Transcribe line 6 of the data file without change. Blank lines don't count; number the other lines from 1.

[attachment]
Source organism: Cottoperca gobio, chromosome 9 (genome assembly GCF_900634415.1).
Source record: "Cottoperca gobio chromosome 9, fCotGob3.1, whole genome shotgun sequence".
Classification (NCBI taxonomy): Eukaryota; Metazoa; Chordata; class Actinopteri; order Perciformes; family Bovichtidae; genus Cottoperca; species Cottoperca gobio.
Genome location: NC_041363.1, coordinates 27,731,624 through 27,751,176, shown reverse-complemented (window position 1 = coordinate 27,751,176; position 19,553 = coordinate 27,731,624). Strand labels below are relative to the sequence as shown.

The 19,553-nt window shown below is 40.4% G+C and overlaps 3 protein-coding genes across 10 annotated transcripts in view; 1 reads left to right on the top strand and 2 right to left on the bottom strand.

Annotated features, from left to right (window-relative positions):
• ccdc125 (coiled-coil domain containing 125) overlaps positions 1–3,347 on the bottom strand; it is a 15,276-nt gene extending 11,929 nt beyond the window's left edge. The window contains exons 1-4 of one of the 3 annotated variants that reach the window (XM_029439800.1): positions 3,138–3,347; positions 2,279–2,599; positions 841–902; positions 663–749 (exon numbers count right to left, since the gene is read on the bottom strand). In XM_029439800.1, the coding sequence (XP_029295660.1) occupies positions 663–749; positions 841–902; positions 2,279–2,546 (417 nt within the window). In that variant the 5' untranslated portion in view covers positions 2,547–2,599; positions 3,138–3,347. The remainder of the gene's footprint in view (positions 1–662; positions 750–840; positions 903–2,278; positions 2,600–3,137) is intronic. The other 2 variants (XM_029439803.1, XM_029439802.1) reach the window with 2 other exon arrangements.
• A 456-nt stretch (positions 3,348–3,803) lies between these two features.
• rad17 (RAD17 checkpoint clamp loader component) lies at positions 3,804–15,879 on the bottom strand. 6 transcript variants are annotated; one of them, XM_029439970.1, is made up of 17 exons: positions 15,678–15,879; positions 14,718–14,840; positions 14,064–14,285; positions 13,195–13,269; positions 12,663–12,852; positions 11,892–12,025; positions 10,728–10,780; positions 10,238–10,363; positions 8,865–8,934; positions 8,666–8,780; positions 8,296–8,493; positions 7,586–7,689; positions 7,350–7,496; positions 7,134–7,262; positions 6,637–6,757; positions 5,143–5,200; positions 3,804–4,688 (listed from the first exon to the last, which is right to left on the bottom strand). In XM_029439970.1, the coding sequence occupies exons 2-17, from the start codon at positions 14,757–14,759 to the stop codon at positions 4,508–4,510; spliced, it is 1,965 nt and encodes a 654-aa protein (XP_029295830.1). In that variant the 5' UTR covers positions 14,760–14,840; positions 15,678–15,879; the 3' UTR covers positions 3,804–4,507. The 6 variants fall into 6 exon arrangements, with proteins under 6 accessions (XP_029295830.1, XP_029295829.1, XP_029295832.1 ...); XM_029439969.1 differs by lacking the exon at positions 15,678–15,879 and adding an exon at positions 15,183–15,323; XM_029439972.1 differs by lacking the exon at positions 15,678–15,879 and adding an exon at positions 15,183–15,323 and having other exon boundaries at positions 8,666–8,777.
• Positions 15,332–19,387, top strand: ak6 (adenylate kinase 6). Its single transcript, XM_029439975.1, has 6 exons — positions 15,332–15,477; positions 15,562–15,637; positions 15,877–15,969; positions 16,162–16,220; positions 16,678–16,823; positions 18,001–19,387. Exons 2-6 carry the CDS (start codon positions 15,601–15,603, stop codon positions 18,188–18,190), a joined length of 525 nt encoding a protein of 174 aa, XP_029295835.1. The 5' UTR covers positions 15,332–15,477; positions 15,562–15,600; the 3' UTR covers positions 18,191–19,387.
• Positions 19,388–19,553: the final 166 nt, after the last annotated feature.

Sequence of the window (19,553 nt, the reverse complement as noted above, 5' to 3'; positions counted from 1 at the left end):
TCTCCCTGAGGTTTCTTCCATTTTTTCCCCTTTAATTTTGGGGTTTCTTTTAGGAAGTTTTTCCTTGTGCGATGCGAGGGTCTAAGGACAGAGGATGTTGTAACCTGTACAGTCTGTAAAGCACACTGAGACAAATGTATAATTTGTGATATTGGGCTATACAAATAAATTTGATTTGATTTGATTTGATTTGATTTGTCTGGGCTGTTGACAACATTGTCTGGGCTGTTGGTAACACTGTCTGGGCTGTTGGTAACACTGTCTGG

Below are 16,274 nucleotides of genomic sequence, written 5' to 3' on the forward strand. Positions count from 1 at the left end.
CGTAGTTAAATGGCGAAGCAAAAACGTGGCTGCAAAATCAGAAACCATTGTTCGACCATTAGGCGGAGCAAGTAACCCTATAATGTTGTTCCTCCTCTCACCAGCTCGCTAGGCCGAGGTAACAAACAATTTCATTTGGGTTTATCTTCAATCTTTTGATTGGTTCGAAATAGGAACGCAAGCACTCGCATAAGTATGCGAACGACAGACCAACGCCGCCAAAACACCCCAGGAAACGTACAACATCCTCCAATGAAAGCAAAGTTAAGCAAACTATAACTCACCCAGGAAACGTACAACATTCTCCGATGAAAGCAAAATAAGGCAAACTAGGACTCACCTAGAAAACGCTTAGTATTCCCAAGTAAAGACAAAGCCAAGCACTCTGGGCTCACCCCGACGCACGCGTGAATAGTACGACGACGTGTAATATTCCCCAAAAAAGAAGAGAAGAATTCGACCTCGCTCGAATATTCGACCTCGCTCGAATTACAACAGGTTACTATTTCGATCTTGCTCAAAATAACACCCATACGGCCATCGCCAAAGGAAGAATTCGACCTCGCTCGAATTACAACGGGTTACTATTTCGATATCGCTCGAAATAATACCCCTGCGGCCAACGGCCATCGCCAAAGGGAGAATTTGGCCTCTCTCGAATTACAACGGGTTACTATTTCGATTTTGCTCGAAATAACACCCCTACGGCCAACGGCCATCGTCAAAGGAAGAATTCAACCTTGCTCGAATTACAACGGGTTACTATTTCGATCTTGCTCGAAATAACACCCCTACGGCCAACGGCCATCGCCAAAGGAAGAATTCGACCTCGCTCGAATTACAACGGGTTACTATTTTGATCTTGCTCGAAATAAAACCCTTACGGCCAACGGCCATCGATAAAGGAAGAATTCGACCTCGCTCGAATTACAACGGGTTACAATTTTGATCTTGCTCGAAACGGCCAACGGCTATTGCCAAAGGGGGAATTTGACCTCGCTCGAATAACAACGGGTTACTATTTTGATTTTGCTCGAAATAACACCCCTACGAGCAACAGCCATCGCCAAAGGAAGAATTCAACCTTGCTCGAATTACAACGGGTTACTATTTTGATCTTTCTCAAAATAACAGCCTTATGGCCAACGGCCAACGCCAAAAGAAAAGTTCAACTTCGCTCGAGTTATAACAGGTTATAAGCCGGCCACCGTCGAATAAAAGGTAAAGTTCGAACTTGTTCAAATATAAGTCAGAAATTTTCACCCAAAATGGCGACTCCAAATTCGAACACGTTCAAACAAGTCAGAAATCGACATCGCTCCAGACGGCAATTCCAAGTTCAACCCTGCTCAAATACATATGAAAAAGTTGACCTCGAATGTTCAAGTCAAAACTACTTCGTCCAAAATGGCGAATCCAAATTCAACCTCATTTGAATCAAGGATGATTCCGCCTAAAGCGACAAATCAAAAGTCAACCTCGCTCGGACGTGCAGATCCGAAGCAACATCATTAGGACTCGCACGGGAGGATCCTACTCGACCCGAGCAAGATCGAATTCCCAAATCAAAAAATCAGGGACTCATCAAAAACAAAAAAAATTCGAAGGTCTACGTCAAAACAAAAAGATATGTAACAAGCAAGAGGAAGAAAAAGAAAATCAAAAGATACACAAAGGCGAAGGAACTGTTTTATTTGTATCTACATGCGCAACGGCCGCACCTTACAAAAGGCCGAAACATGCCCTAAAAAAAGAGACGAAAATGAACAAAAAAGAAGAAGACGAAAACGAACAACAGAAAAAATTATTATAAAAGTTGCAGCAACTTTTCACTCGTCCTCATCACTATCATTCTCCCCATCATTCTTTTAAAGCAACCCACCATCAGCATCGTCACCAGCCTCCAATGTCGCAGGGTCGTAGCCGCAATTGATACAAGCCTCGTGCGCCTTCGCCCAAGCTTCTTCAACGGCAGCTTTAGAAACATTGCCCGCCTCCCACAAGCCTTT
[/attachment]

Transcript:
Annotated features, from left to right (window-relative positions):